Authors: D.C. Phillips and Jonas F. Soltis
Publisher: Teachers College Press
New teachers want simple solutions. Amid the pressure of the one-year postgraduate training course they struggle with priorities. Prepare tomorrow's lesson, complete this assignment, mark these books and read about theories of learning.
Sadly, there are no simple fixes: a list of practical teaching techniques will not help much if teachers do not understand the complex ways in which we learn and the many physiological, social and environmental factors that affect this process. The joy of Perspectives on Learning is that it manages to convey this complexity concisely and accessibly. As the title suggests, it recognises the need to look at learning through many lenses.
In a mere 131 pages it offers a genuinely broad introduction to the topic. It has seven chapters, each focusing on a different approach to learning, prefaced by an introduction that makes the case for theory and tackles head-on the widely expressed view that it is all just common sense. It goes beyond the limited summaries of learning theory sometimes offered to new teachers, which can be over-reliant on behaviourism and cognitive structural approaches, and introduces them to social learning, gestalt and problem solving.
Its emphasis on insight is especially helpful for teachers of interpretive and affective subjects. The section on transfer of learning, which is new to this edition, draws attention to this significant challenge, if only to make teachers aware of the fact that we really do not have a secure understanding about this process. The book concludes with a series of short dialogues and discussions, and a set of vignettes that raise questions about learning. Readers can use these for stimulus and reflection, or they could form the basis for discussion in a teacher-education classroom.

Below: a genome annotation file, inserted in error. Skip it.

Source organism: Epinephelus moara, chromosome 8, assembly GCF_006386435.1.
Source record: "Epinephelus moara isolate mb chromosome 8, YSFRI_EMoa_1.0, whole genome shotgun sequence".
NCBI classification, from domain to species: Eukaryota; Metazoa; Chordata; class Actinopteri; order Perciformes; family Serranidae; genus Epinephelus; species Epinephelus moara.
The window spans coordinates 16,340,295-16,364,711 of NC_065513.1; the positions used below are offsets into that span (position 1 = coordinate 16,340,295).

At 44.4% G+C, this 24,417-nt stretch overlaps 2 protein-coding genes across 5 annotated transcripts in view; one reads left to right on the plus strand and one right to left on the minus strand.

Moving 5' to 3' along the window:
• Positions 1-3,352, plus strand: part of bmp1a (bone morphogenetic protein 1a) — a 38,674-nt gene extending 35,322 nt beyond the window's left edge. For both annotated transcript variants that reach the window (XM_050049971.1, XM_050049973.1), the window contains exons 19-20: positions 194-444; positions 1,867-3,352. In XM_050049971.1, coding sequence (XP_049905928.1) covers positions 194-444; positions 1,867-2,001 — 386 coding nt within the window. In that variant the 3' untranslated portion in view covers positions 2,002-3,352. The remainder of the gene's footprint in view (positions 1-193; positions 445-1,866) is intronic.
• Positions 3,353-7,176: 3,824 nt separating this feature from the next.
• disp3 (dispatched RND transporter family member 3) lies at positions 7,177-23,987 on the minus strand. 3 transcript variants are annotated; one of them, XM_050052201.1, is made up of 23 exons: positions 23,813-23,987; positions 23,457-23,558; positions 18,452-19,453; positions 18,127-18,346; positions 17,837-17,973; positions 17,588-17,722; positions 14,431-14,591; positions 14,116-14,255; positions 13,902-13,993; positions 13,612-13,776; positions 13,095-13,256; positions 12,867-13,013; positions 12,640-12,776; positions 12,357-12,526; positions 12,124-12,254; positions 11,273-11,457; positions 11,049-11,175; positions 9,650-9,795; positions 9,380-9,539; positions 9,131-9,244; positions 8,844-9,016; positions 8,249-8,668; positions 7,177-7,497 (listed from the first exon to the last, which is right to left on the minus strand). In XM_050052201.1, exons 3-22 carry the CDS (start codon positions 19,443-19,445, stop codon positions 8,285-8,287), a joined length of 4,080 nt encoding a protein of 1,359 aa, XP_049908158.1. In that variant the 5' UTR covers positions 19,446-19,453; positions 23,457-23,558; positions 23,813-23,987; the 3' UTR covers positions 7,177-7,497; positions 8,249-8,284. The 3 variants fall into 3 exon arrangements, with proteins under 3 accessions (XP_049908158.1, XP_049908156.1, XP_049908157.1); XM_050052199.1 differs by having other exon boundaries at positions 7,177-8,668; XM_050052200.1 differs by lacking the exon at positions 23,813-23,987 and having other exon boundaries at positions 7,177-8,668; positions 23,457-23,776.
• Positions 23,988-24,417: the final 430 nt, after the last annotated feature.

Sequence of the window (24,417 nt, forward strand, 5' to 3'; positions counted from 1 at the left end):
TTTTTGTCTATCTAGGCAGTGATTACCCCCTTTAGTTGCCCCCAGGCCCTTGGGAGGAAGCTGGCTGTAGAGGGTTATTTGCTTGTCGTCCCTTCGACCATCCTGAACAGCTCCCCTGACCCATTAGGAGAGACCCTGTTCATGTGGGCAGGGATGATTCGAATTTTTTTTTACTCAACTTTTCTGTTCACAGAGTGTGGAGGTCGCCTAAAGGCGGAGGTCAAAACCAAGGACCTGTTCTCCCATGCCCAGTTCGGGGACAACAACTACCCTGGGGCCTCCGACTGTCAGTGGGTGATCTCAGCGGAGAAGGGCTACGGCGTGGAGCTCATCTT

Inevitably, there are some things that such a short text cannot do. While it is relevant to teachers of all ages and sectors, more recognition and integration of the particular theories that tackle adult learning would be most helpful.
The book addresses its readers directly and conversationally, linking theory to the kinds of teaching challenges they are likely to face. Some may find this informal style patronising. I suspect that most new teachers who have an excellent grasp of their subject but to whom education theory and indeed some of its foundational disciplines, such as psychology, philosophy and sociology, are new, will find its honesty reassuring and helpful. It mimics the teaching process, using questions and examples to draw in the reader, prompting reflection at every stage. It feels, in many ways, like engaging in a stimulating conversation with an experienced teacher.
Who is it for? Anyone who is learning to teach; experienced teachers looking to review and reflect on their understanding of learning theories.
Presentation: It is logically structured, easy to use and clearly written.
Would you recommend it? Definitely.
Debating Moral Education: Rethinking the Role of the Modern University
Editors: Elizabeth Kiss and J. Peter Euben
Publisher: Duke University Press
Price: £72.00 and £17.99
ISBN 9780822346203 and 6166